With the first of 500 Corriente steers cresting the hill north of Cheyenne, Wyo., the 113th Cheyenne Frontier Days was officially underway. In this annual event, Committee Chairmen, Dandies, wranglers, volunteers, guests, and family gather for a chuck wagon breakfast and some socializing before driving the cattle to the rodeo pens at Frontier Park. When everyone has had their fill of a hearty breakfast of sausage, eggs, and biscuits and gravy, all cooked to perfection in Dutch Ovens, the real work of moving the timed event steers to Frontier Park begins. The guests and media load onto the vintage wagons that will lead the procession along the I-25 frontage Road from Horse Creek Road to Central Avenue. The herd turns right off of Central just past the golf course and continues into the back entrance to Frontier Park. This annual event is always enjoyed by the many onlookers that line the roads along the route. Traffic along the route is controlled by the Cheyenne police and the Wyoming Highway Patrol keeps traffic moving along I-25. It is always interesting to see that the cars from Colorado and Wyoming hardly slow down, while the cars bearing plates from eastern states slow to almost a crawl. The windows open, the kids shout, and cameras are thrust through the window to record an image of the ‘wild west’ to show to folks back at home. Working with large groups of animals is always an adventure waiting to happen. Last year the steers ran all the way to the park. This year the herd took a more leisurely pace and the cattle were easily distracted by the lush green grass along I-25 that bountiful spring rains had produced. The herd was pretty stubborn and when it stopped, the wranglers had a real job on their hands to get them moving again. Most of the people on horse back were ceremonial and the real cowboys had their hands full getting and keeping the herd moving in the right direction. The Dandies, the Cheyenne Frontier Days precision mounted group, served as out-riders to keep the herd from crossing onto I-25. A rodeo as large as Cheyenne Frontier Days can not function without a huge crew of very capable volunteers. When it comes to moving animals, one prominent volunteer always on hand is 2000 World Champion Steer Wrestler Frank Thompson. Frank and the rest of the wranglers did a great job not only in keeping the cattle moving, but also in making sure no adventurous animals took advantage of breaks in the fence at intersections to take off on their own. Once inside of Frontier Park the cattle are driven once around the track and into the pens. Then a new group of volunteers will sort the cattle, put horn wraps on the Steer and Team Roping animals, and get ready for the start of events at the 113th annual “Daddy of ’em All”.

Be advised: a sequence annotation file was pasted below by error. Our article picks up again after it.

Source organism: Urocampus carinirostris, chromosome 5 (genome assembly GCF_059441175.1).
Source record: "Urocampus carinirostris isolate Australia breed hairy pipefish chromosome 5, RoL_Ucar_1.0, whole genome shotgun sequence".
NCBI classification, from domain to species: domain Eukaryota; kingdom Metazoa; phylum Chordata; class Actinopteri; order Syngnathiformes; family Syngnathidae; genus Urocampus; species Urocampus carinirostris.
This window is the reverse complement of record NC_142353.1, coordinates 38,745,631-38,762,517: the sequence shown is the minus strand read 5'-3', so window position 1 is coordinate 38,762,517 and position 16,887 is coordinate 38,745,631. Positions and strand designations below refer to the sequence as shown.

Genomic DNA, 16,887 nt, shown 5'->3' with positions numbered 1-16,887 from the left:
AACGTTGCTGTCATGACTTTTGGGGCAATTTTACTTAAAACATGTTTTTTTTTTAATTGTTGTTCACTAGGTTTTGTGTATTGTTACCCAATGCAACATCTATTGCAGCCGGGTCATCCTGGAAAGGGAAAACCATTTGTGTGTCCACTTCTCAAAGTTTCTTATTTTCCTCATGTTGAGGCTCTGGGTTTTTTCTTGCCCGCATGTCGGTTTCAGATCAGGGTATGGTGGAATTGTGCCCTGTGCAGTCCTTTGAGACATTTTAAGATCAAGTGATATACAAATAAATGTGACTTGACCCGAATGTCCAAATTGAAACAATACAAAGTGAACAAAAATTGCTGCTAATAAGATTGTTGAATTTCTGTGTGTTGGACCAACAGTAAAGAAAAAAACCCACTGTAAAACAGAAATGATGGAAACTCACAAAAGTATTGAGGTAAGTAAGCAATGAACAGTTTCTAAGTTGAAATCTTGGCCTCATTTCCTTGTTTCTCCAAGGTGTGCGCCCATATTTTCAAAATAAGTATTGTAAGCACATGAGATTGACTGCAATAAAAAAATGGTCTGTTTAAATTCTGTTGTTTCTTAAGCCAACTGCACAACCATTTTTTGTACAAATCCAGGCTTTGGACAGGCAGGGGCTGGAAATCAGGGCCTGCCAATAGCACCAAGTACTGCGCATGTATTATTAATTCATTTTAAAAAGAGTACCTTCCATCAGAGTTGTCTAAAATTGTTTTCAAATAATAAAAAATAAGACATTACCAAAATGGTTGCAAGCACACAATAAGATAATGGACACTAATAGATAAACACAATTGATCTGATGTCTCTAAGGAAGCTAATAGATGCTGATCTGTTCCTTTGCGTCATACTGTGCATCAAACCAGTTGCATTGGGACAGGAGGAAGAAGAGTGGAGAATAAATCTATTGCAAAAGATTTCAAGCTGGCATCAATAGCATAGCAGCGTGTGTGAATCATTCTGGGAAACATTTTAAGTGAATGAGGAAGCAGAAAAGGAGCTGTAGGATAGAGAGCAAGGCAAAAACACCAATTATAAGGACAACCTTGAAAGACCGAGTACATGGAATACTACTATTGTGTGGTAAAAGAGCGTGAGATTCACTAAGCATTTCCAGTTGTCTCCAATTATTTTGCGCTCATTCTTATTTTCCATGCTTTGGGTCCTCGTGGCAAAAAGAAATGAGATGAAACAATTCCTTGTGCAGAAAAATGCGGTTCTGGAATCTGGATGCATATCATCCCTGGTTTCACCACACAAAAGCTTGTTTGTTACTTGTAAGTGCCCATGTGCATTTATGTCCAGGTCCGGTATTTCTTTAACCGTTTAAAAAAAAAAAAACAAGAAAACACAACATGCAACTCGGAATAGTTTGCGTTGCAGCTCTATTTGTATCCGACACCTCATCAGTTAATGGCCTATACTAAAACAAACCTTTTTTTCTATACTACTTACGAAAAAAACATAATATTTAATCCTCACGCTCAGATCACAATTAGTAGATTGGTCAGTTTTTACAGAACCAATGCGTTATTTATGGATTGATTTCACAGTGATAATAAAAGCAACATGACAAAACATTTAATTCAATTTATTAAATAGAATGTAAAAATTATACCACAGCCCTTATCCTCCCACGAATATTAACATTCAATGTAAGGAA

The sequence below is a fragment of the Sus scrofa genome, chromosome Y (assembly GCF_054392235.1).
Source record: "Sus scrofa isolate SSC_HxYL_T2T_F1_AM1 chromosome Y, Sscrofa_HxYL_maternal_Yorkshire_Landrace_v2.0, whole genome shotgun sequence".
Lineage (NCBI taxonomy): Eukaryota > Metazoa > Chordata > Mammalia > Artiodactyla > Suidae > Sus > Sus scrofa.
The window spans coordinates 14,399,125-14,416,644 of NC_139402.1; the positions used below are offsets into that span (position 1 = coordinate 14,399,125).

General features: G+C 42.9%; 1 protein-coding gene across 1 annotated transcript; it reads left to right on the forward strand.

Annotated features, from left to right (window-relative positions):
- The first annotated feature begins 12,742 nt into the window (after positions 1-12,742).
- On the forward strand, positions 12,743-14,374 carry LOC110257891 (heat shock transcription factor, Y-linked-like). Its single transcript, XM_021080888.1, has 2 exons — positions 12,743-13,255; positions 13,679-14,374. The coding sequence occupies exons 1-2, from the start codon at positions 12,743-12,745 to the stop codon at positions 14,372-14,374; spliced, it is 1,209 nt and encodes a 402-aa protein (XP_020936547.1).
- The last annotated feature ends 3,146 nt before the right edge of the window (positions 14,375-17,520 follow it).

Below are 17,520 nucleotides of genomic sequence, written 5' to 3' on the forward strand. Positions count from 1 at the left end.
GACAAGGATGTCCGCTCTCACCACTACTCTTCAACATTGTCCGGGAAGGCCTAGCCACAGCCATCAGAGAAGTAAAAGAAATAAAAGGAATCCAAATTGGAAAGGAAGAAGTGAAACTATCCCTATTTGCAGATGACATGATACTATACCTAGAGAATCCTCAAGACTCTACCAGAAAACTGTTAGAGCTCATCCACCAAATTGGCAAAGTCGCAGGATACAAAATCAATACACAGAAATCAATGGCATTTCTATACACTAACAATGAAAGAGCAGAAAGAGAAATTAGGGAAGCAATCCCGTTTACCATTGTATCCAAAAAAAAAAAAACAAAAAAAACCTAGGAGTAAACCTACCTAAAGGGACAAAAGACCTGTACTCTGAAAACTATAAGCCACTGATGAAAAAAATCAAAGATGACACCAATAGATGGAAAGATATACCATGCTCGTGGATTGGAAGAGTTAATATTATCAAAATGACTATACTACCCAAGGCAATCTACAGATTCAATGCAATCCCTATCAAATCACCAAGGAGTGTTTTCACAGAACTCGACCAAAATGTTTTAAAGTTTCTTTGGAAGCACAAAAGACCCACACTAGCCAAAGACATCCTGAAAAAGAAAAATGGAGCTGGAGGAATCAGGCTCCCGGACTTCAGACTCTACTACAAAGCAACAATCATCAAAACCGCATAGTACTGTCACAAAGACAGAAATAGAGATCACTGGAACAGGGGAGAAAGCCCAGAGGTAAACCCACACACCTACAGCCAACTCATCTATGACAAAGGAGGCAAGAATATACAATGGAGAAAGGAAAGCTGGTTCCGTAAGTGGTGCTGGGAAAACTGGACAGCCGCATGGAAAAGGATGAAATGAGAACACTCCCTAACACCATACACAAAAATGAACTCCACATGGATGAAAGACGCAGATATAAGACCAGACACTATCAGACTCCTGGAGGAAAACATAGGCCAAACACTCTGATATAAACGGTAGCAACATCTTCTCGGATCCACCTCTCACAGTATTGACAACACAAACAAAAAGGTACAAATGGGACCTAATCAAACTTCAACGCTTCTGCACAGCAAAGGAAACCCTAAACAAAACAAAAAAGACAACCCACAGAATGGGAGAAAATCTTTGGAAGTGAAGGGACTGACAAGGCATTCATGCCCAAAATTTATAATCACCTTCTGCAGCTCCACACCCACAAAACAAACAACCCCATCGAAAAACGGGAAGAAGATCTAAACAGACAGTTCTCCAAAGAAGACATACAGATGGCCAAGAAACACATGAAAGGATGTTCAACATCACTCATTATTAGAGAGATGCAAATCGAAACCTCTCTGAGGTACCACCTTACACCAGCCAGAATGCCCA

It’s time to get Wild and Western! Cattle Drive kicks off 112th Cheyenne Frontier Days

Here they come! Six hundred of the 1,300 prime Corriente steers that are used in the Cheyenne Frontier Days Rodeo are driven over the hill from their pasture north of Cheyenne to the pens at Frontier Park. This is the official kick-off to the 112th annual Cheyenne Frontier Days Rodeo. The steers are driven the eight miles to the Park along the I-25 service road, much to the delight of onlookers along the route and north bound cars on the interstate. Here they come! Six hundred of the 1,300 prime Corriente steers that are used in the Cheyenne Frontier Days Rodeo are driven over the hill from their pasture north of Cheyenne to the pens at Frontier Park. This is the official kick-off to the 112th annual Cheyenne Frontier Days Rodeo. The steers are driven the eight miles to the Park along the I-25 service road, much to the delight of onlookers along the route and north bound cars on the interstate.

The 115th Cheyenne Frontier Days is underway